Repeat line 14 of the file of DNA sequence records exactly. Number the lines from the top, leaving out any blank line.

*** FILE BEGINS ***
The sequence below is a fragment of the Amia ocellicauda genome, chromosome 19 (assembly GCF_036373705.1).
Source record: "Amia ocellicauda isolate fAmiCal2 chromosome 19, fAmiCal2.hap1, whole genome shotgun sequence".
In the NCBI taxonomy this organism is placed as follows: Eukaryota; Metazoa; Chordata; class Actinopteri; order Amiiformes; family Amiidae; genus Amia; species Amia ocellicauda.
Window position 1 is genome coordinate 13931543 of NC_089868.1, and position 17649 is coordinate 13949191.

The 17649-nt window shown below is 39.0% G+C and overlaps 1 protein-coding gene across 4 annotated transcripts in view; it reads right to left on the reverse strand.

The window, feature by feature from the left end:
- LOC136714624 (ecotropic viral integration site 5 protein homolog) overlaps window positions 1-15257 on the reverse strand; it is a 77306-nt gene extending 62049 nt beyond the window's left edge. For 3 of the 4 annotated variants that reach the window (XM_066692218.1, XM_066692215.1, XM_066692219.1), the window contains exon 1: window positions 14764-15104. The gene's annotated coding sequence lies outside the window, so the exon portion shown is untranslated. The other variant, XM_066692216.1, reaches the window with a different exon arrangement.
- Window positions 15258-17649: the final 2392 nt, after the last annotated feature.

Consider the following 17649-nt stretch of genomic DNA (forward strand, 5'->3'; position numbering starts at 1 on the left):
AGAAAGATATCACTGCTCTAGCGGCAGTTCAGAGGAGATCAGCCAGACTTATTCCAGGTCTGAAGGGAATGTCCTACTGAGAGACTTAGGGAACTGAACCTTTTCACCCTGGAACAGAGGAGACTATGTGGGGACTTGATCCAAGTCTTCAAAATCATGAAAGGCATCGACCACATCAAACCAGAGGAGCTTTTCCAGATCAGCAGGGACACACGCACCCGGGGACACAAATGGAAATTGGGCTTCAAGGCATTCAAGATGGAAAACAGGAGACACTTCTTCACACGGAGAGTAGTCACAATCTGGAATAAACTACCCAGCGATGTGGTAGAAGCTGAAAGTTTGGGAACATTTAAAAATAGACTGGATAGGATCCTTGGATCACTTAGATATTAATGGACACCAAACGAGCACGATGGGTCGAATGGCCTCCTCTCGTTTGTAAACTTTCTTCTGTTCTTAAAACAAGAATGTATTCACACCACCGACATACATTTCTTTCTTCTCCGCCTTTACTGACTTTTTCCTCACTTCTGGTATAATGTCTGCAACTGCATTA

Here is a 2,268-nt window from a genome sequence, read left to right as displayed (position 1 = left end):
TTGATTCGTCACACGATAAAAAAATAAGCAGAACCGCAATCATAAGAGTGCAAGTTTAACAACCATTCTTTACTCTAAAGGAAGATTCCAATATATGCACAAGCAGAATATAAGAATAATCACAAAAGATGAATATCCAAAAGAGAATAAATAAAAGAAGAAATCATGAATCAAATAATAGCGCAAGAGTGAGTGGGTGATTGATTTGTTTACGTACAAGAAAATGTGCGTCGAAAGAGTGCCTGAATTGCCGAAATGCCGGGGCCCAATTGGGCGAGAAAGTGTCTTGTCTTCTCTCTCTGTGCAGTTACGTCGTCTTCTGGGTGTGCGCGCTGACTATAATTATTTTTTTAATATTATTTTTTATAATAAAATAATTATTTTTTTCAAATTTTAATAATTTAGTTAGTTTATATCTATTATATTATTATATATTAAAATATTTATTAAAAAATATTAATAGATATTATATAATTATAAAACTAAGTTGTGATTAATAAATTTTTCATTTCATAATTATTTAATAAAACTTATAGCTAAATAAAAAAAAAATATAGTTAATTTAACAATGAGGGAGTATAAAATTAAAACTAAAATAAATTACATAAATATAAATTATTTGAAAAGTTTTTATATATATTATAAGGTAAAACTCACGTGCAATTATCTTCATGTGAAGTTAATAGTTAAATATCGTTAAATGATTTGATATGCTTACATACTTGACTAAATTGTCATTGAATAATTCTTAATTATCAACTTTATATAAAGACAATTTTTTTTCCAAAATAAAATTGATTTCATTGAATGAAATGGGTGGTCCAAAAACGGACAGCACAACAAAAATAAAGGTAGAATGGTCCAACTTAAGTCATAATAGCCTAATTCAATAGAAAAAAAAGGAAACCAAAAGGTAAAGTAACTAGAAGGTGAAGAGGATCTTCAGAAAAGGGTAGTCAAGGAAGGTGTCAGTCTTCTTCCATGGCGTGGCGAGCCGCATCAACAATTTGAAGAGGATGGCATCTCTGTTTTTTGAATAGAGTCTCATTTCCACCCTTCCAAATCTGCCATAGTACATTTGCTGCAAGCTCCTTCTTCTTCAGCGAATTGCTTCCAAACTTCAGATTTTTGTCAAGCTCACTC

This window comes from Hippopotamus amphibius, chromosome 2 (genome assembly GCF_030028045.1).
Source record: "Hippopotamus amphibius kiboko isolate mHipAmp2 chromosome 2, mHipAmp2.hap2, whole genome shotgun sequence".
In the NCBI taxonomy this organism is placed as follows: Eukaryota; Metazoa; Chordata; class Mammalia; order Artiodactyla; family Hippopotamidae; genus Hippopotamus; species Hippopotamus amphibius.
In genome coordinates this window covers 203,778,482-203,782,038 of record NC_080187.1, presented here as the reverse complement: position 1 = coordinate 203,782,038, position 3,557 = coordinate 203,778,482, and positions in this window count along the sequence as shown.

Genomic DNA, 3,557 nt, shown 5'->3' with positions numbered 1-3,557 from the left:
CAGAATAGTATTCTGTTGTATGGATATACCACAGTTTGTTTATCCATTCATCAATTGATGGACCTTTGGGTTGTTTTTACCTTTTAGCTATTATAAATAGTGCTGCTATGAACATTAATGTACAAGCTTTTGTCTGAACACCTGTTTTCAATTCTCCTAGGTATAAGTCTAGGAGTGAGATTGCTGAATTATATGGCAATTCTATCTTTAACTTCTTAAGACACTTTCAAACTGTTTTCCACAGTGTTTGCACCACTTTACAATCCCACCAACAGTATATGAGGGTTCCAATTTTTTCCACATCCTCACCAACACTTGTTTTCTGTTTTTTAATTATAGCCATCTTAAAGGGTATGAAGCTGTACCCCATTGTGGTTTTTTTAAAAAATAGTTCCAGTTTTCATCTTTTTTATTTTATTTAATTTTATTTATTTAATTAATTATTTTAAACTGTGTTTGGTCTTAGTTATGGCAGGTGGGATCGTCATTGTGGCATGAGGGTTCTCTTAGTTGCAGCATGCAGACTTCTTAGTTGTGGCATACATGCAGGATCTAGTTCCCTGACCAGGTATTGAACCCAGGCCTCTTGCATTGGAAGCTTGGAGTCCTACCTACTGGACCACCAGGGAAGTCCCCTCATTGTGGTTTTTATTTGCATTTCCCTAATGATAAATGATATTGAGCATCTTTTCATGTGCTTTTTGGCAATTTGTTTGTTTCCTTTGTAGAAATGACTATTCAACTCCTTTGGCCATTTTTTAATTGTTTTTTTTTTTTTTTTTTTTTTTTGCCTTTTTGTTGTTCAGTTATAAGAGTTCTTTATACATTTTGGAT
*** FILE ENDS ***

Source record: "Hippopotamus amphibius kiboko isolate mHipAmp2 chromosome 2, mHipAmp2.hap2, whole genome shotgun sequence".